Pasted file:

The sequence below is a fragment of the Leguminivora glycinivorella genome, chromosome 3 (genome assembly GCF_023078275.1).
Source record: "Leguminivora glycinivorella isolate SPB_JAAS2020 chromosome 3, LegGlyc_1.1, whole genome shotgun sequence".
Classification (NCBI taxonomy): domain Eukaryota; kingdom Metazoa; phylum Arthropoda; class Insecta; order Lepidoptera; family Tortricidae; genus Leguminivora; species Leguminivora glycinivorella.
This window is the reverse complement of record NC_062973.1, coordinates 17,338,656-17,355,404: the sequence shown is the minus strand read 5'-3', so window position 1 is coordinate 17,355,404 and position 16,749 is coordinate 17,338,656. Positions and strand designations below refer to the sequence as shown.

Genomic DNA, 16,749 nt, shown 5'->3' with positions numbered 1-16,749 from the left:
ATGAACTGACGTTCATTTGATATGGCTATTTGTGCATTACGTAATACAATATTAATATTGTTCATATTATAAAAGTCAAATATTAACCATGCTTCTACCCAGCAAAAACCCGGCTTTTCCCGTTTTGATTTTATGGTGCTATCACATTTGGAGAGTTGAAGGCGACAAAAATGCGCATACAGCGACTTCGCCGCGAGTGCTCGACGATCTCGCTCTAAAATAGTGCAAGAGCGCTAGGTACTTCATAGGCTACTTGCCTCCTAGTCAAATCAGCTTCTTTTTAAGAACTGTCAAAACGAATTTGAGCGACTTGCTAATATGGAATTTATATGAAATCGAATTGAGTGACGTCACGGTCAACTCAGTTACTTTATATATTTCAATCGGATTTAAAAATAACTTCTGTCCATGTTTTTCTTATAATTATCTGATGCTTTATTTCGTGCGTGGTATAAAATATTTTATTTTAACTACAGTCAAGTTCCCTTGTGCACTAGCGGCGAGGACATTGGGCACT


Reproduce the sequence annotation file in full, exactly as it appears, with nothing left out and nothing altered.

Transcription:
The sequence below is a fragment of the Leguminivora glycinivorella genome, chromosome 3 (genome assembly GCF_023078275.1).
Source record: "Leguminivora glycinivorella isolate SPB_JAAS2020 chromosome 3, LegGlyc_1.1, whole genome shotgun sequence".
Classification (NCBI taxonomy): domain Eukaryota; kingdom Metazoa; phylum Arthropoda; class Insecta; order Lepidoptera; family Tortricidae; genus Leguminivora; species Leguminivora glycinivorella.
This window is the reverse complement of record NC_062973.1, coordinates 17,338,656-17,355,404: the sequence shown is the minus strand read 5'-3', so window position 1 is coordinate 17,355,404 and position 16,749 is coordinate 17,338,656. Positions and strand designations below refer to the sequence as shown.

Genomic DNA, 16,749 nt, shown 5'->3' with positions numbered 1-16,749 from the left:
ATGAACTGACGTTCATTTGATATGGCTATTTGTGCATTACGTAATACAATATTAATATTGTTCATATTATAAAAGTCAAATATTAACCATGCTTCTACCCAGCAAAAACCCGGCTTTTCCCGTTTTGATTTTATGGTGCTATCACATTTGGAGAGTTGAAGGCGACAAAAATGCGCATACAGCGACTTCGCCGCGAGTGCTCGACGATCTCGCTCTAAAATAGTGCAAGAGCGCTAGGTACTTCATAGGCTACTTGCCTCCTAGTCAAATCAGCTTCTTTTTAAGAACTGTCAAAACGAATTTGAGCGACTTGCTAATATGGAATTTATATGAAATCGAATTGAGTGACGTCACGGTCAACTCAGTTACTTTATATATTTCAATCGGATTTAAAAATAACTTCTGTCCATGTTTTTCTTATAATTATCTGATGCTTTATTTCGTGCGTGGTATAAAATATTTTATTTTAACTACAGTCAAGTTCCCTTGTGCACTAGCGGCGAGGACATTGGGCACT